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Suffolk, Nassau Plead For More Aid From Washington

Nam Y. Huh
Associated Press

Businesses on Long Island lost jobs at a faster rate than the rest of New York. That’s according to a joint study by Nassau and Suffolk County auditors. Both county executives say federal help is the only way out. 

The new study shows Long Island lost almost 300,000 jobs during the first two months of the economic crisis. The hardest hit industries were hospitality and health care. Low-income workers and communities of color were disproportionately impacted. 

Suffolk County Executive Steve Bellone says the region is at a crossroads. He urged the U.S. Senate to pass the HEROES Act, which includes assistance for state and local governments.

“What do we need to do to recover? Three words: federal disaster assistance. This burden should not be placed on the shoulders of local taxpayers, essential employees and first responders. If they fail to provide the federal disaster assistance that is justified and necessary, we are looking at seeing the devastation from this extended out more than a decade. And that is unacceptable.”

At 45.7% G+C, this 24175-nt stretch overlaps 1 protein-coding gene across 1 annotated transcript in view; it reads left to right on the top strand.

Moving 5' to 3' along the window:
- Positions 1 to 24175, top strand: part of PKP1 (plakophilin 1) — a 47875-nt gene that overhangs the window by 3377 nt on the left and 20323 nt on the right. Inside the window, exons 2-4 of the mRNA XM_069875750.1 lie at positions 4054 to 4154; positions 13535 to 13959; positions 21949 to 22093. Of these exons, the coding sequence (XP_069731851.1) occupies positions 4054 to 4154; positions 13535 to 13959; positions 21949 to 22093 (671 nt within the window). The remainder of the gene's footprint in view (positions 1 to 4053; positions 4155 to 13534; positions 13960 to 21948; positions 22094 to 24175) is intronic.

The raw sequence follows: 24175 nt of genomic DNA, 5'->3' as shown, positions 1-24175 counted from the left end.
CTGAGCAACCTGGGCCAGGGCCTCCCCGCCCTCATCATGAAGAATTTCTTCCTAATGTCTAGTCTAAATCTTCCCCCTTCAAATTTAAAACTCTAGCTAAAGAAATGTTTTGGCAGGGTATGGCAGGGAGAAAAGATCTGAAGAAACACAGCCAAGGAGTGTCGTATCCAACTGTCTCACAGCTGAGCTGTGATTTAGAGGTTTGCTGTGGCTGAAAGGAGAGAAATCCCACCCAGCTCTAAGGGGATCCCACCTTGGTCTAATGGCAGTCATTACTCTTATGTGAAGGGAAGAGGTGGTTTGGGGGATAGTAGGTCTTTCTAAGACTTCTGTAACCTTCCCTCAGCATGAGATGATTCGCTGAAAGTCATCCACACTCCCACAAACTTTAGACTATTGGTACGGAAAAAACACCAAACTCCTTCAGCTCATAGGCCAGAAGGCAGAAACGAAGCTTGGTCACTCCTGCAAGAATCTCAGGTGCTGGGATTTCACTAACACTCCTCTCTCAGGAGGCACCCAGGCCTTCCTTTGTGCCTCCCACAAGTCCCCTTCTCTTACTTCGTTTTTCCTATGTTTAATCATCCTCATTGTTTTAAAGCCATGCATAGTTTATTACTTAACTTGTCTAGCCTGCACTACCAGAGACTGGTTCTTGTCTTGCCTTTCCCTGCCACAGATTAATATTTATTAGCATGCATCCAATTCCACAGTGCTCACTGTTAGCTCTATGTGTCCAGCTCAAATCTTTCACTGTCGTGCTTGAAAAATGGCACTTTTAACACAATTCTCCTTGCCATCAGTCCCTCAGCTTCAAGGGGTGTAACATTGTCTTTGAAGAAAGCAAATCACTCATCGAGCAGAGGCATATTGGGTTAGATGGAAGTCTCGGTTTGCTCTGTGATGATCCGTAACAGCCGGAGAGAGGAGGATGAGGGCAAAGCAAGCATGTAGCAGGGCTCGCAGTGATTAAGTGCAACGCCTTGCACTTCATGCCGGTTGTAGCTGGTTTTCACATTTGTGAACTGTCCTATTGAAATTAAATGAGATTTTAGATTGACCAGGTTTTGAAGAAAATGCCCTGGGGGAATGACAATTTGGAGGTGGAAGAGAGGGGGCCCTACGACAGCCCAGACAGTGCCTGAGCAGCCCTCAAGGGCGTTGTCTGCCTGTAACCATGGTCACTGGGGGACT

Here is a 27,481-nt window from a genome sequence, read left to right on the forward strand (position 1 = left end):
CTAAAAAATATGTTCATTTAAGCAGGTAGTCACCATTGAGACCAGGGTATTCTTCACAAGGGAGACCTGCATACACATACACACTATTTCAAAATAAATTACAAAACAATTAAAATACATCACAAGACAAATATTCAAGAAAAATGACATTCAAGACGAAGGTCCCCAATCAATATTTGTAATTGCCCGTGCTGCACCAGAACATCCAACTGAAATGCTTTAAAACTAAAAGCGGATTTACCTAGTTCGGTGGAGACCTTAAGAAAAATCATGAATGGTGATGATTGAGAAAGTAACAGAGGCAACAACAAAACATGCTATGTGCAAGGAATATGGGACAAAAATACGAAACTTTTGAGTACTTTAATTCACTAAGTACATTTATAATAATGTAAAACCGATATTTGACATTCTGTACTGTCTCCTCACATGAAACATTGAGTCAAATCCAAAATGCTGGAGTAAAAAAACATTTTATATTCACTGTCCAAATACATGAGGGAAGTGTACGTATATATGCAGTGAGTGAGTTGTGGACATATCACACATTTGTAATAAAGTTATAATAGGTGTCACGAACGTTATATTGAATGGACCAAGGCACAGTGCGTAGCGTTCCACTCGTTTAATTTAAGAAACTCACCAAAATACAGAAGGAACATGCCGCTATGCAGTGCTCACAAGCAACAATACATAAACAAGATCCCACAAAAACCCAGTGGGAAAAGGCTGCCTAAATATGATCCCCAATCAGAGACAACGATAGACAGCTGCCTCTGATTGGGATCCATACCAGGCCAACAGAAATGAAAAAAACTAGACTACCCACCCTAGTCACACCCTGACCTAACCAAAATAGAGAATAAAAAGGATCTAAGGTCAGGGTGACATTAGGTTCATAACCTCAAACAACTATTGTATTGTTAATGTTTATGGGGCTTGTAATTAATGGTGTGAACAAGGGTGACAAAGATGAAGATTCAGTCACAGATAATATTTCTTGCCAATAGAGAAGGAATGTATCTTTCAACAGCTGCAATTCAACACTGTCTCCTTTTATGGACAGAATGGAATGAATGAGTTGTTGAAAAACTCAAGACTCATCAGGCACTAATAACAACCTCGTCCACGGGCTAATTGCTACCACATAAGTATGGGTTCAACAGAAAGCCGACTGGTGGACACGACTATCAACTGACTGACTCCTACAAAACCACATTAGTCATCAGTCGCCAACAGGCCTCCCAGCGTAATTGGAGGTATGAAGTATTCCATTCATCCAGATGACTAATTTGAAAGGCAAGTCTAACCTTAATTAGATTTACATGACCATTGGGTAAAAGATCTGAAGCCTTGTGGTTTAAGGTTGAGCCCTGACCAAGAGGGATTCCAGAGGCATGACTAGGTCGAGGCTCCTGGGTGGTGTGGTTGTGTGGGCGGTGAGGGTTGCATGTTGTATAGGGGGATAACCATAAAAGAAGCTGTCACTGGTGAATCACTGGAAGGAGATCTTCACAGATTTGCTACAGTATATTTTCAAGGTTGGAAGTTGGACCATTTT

Federal aid so far includes $7.5 billion from the Coronavirus Relief Fund, and billions more from education stabilization, FEMA relief, block grants and borrowing. That still has left local officials with hard decisions to make. 

New York State Comptroller Thomas DiNapoli says federal aid typically makes up a small portion of the revenue local governments rely on.

DiNapoli says it’s different this time. Steep declines in sales tax revenues have cut local budgets deeply. To date, federal assistance has only made a dent in New York’s economic shortfall. 

Without more federal aid, local and state governments face having to make massive cuts to municipal services and education. Some plan to borrow more to soften the blow.

A native Long Islander, J.D. is WSHU's managing editor. He also hosts the climate podcast Higher Ground. J.D. reports for public radio stations across the Northeast, is a journalism educator and proud SPJ member.
Desiree reports on the lives of military service members, veterans, and their families for WSHU as part of the American Homefront project. Born and raised in Connecticut, she now calls Long Island home.
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